Source: NMHS Newsletter, February 1991

Town’s North End Students
Assigned to College Classrooms

By Edwin Grossnickle
Submitted by Orpha J. Weimer

In recent weeks a Manchester College staff member said to me that memories of the 1920s and 1930s may be lost is some of us who experienced those times do not step forward to contribute what we knew. With the plea that other people follow in this endeavor to remember I will step forward.

I have some advantage since I was born in North Manchester (in 1913) and did not move away until 1943.  After graduating from Manchester College, I first taught three years at Chester High School.  During summer school at the State University of Iowa in 1938, I was surprised when a telegram from President Otho Winger offered me a teaching position at a salary of $1,800.  The s$800 increase and the chance to teach at the college seemed an opportunity never to be surpassed for a whole lifetime!

But let’s go back to earlier years.  Some may not know that in 1919, when I entered the first grade, the children living in the north end of town were assigned their first six school years to rooms at the college.  My first and second grades were in rooms on the main floor of Baumgardner Hall, on the east side of the building, later the library.  This arrangement made it convenient to have practice teachers, frequently three in each grade or subject throughout the 12 years of school.

Grade school memories?  Yes!  While Agnes Kessler was reading a long Thanksgiving story to my third grade class, I was totally concentrating on the story and, without thinking, opened my pocket knife and began carving my initials into the desktop.  Suddenly there was total silence as Miss Kessler came to my desk.

“Edwin, what are you doing?  Step out in the hall at once!”  She wrote a note to Superintendent Humke, located at the old central high school on Fourth Street, and directed me to deliver it to him.  I was overcome, almost to insensibility, with fear.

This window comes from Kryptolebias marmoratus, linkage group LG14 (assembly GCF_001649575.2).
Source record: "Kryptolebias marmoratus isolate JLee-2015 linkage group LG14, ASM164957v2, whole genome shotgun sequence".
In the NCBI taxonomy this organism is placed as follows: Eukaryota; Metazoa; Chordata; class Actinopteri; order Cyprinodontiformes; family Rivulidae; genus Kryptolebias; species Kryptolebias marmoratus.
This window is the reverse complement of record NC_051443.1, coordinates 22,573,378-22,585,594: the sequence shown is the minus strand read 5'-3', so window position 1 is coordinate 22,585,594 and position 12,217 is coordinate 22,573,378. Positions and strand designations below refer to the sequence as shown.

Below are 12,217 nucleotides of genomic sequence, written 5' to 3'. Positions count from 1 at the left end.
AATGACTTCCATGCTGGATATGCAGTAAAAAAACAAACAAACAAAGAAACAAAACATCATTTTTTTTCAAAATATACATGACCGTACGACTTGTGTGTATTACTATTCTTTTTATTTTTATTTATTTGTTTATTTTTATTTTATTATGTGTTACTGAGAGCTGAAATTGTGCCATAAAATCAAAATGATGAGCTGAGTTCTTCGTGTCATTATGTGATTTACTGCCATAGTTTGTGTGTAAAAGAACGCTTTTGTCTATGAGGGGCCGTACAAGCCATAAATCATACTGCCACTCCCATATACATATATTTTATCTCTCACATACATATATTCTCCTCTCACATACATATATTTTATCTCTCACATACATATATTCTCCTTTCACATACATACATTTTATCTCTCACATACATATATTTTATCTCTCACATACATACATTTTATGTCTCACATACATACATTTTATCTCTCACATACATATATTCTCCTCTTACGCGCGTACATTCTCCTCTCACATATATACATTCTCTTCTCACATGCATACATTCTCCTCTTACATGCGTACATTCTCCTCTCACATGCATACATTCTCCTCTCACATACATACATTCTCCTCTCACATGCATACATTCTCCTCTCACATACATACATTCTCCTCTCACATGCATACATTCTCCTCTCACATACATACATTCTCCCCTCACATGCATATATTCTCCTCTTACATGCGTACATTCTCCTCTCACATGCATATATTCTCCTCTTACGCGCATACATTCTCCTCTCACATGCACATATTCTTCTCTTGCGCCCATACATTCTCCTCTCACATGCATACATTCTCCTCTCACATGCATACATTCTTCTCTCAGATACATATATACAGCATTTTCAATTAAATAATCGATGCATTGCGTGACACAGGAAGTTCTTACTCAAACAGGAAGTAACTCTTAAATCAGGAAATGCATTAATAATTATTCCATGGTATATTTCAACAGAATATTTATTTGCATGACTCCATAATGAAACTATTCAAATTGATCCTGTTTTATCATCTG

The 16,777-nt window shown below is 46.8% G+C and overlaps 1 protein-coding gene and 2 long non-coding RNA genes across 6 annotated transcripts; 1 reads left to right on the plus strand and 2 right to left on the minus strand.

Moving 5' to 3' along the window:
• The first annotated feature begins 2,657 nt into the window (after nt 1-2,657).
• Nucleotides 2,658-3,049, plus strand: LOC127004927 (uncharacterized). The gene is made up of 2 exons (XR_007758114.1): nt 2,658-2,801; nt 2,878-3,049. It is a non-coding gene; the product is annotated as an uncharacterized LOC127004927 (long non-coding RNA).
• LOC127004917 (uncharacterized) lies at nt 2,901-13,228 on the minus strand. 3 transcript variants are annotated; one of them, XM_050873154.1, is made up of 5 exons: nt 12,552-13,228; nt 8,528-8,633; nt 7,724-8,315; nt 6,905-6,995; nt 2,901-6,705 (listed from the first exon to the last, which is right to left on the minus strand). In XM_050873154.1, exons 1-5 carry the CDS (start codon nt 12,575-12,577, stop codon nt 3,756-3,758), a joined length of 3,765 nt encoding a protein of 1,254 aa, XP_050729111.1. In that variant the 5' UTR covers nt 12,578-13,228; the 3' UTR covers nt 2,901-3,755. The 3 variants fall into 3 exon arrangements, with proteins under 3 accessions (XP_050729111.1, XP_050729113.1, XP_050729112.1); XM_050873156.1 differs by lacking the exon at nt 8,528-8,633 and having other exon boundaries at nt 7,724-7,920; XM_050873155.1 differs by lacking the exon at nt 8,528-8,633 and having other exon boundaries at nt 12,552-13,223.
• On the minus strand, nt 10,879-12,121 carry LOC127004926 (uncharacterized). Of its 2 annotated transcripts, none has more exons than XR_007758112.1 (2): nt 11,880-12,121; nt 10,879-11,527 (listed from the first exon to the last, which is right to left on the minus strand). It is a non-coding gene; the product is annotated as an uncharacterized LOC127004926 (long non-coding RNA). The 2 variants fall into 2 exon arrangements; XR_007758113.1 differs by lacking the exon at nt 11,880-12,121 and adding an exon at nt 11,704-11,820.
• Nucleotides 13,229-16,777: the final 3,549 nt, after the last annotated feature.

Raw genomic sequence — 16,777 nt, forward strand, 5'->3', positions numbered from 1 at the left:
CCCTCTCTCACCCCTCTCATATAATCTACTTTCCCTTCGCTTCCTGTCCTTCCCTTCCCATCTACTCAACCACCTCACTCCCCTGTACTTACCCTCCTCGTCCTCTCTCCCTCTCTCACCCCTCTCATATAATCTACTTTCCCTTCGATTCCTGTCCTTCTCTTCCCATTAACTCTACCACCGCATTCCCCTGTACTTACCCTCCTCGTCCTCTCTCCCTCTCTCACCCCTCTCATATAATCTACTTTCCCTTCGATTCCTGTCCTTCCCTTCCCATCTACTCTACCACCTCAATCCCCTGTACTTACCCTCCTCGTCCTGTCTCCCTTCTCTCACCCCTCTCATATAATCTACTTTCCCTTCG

At the superintendent’s office I was pale and clearly trembling.  He invited me in and, instead of paddling me as I had expected, I found what surely must be the love of God Himself in that great man’s kindly behavior.  With a careful admonition, he patted my shoulder and dismissed me.

At home a comparison was made of my misdemeanor with that told in a story circulating in town concerning college students who in the middle of the night at Halloween forced a cow up the stairways of the administration building to the top floor.  Surely, I was told, their crime was so much greater than mine.  My childish mind wondered whether they might be hanged.

I recall in those earliest days of my grade schooling the news that change was about to take place on campus.  All of the grass and large oak trees west of Baumgardner Hall were to be removed and an administration building erected.  In a tower on top chimes were to be installed.  Now, that was the talk of the town!

The momentous day of the first playing of the chimes arrived.  How wonderful it was to ride my bike from home on East Fifth Street and to stop in front of Mrs. Emma Fair’s house across from the chime tower.  No chimes in the cathedrals of Europe in later years ever impressed me so much!  The next best time they sounded was on a Sunday morning, March 3, 1935, immediately following my marriage to Fern Dilling in Rev. H.L. Hartsough’s parsonage.

My father, during the Prohibition days, admonished his seven children to stay out of the “dens of sin,” poolrooms.  There was one approved place to go—Noah Baker’s shoe repair shop, 200 feet south of College Avenue on the west side of Bond Street.  Noah, though unlettered, effervesced a kindly humoring for the ears of loafing kids.  To watch him was as much fun as double masticating a 10 cent chocolate marshmallow Sunday at Sala’s Drugstore downtown.